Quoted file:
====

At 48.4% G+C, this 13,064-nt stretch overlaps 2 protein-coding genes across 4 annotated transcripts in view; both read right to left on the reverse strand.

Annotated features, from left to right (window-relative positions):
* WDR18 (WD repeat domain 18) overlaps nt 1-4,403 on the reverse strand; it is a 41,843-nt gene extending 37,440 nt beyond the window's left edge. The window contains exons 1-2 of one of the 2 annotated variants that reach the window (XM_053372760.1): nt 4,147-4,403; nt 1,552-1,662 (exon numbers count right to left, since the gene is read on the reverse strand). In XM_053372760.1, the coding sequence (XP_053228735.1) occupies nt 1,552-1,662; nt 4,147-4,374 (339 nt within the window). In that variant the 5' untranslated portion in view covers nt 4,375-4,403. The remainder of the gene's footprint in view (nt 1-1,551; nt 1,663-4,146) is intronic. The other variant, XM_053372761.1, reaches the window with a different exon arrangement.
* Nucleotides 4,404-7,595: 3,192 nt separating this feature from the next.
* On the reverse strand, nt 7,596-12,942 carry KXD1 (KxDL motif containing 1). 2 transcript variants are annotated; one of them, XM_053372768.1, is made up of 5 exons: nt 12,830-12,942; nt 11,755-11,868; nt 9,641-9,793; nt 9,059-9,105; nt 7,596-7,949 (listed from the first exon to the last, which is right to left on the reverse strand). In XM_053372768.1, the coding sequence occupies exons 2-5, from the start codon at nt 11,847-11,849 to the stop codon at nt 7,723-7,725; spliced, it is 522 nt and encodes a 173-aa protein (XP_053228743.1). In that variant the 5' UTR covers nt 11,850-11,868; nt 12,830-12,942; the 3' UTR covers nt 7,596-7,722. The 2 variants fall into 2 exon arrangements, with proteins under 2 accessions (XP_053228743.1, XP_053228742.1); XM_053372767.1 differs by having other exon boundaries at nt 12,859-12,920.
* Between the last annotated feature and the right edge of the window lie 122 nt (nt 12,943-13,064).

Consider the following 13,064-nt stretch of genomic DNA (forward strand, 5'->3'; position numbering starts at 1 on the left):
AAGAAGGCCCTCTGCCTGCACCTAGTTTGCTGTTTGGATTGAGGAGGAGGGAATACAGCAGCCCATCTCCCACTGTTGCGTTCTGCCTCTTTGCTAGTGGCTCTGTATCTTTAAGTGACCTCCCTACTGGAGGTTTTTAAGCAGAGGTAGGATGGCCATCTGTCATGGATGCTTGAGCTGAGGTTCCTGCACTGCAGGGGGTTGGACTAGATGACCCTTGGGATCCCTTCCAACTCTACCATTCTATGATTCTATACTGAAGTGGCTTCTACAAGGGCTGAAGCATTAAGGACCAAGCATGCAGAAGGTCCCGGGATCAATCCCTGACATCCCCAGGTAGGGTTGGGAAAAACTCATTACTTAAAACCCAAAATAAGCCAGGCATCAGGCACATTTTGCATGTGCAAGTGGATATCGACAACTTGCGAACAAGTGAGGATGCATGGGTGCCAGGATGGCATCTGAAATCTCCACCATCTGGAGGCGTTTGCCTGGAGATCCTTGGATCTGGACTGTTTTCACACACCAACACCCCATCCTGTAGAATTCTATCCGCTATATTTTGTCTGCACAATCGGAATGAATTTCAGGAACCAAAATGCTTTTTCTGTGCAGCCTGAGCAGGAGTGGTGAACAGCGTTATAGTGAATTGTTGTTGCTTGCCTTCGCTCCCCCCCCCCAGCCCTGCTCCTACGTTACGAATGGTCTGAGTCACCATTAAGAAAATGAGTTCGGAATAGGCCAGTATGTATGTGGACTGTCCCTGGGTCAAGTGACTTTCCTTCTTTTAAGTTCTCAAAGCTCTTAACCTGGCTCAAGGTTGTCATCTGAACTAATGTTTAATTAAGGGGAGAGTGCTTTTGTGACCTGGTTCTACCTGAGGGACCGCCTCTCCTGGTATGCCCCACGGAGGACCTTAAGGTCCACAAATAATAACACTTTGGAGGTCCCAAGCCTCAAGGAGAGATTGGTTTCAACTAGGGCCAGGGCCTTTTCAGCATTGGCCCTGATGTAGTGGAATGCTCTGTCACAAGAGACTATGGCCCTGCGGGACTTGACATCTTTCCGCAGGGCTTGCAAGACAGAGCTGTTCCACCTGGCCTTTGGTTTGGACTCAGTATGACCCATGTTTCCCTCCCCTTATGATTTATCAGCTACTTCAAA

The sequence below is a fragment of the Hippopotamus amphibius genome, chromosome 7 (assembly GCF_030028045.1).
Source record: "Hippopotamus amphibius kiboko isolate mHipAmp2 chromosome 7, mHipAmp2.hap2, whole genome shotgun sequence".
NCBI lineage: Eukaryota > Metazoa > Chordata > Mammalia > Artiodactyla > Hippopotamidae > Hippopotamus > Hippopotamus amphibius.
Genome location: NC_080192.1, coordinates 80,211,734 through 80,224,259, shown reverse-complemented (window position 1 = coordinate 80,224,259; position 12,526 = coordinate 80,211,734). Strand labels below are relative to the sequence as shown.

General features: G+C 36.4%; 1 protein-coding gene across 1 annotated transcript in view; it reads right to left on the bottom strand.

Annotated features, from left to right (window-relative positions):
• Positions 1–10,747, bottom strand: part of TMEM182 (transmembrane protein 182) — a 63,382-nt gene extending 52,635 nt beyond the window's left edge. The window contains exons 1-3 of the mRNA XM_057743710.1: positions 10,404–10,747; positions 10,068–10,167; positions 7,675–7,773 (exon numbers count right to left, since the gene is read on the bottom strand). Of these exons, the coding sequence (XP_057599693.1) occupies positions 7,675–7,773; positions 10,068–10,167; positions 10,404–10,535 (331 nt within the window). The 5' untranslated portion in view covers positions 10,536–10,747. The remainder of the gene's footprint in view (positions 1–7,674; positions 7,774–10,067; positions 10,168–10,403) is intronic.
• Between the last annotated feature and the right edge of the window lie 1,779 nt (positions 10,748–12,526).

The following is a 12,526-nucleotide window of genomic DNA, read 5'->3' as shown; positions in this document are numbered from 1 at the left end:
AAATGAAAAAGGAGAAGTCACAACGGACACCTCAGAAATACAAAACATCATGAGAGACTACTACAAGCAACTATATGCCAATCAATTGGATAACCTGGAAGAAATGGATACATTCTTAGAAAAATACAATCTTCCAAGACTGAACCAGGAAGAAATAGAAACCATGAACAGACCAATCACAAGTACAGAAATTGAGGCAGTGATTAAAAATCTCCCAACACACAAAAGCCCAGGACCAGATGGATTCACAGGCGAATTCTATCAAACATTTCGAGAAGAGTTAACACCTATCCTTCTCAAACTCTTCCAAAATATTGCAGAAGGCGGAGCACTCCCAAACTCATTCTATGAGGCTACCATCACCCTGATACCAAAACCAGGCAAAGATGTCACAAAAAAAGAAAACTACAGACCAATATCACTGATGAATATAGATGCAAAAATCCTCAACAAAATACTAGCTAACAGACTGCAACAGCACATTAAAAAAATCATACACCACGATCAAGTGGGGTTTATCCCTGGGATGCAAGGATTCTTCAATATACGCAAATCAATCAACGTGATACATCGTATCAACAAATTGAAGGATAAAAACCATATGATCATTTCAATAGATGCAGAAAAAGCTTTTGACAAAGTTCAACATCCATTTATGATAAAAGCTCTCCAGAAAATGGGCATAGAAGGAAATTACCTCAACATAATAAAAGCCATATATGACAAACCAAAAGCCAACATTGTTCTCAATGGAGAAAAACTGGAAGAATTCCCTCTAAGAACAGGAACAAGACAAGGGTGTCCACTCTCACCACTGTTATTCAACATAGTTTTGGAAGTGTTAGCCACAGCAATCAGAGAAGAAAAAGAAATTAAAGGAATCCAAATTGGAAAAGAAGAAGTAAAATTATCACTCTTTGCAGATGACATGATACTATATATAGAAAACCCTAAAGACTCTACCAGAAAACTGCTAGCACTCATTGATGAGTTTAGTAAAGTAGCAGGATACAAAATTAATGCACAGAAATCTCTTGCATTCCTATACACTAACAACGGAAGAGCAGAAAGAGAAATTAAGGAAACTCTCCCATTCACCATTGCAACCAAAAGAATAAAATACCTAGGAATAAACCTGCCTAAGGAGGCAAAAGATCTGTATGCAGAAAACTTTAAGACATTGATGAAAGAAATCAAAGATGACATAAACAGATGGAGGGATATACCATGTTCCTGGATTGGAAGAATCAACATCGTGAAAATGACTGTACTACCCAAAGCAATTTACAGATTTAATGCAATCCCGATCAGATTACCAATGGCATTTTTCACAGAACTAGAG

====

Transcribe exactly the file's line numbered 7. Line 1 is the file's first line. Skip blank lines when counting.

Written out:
Consider the following 13,064-nt stretch of genomic DNA (forward strand, 5'->3'; position numbering starts at 1 on the left):